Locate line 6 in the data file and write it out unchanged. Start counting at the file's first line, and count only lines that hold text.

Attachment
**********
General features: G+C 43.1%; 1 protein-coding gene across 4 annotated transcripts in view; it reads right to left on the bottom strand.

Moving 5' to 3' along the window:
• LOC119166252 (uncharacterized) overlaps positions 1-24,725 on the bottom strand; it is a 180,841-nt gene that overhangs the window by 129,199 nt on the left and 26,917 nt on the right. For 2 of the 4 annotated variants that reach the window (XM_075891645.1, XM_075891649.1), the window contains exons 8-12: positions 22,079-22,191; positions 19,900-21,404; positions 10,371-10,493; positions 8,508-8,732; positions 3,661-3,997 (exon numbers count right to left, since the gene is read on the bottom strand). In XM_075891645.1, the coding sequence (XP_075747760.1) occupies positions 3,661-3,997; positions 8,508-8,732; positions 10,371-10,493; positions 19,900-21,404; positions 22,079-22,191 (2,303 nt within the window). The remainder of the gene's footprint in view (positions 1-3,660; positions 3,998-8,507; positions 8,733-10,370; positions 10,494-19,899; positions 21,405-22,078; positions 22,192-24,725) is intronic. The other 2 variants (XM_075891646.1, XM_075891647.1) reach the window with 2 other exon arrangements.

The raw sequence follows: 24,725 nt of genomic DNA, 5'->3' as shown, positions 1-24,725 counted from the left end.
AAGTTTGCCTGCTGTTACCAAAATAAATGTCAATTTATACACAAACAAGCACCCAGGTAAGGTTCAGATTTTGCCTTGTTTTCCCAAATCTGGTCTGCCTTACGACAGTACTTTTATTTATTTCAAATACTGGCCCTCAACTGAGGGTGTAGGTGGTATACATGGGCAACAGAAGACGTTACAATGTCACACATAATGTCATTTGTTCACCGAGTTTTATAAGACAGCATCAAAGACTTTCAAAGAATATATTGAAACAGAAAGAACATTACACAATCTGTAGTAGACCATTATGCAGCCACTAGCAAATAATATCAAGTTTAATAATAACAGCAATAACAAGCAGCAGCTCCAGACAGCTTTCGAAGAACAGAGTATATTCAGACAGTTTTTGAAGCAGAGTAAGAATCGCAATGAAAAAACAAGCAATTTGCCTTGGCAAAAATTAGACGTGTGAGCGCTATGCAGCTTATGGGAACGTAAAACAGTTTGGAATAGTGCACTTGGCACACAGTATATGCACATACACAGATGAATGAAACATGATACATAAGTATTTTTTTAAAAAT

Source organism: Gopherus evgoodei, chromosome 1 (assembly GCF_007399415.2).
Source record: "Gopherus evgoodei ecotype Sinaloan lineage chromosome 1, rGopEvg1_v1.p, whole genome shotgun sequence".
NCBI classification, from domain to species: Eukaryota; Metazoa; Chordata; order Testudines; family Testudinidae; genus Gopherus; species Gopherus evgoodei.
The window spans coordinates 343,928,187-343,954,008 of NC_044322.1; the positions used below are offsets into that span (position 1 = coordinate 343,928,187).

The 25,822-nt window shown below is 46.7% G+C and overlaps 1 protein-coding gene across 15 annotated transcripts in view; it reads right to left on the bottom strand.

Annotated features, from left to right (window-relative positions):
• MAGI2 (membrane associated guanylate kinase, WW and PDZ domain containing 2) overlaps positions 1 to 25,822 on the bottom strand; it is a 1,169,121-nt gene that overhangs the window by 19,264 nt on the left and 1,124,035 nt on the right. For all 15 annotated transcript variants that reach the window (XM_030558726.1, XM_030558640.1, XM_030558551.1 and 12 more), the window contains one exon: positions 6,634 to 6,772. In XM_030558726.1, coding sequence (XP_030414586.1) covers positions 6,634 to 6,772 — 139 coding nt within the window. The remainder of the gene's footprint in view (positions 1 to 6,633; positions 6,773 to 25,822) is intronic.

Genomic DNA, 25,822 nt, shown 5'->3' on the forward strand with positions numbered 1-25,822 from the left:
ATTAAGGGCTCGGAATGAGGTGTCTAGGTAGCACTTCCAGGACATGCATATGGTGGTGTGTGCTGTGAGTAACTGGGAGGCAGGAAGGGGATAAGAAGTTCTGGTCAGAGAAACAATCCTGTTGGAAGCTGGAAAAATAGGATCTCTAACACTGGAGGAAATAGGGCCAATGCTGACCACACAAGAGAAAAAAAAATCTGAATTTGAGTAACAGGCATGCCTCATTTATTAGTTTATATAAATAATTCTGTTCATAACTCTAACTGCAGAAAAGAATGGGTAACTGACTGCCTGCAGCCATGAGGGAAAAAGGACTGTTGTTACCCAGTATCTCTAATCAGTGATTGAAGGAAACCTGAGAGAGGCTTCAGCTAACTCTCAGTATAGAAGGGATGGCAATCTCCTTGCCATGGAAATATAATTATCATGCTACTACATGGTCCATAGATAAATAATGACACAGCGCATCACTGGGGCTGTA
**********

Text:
Source organism: Gopherus evgoodei, chromosome 1 (assembly GCF_007399415.2).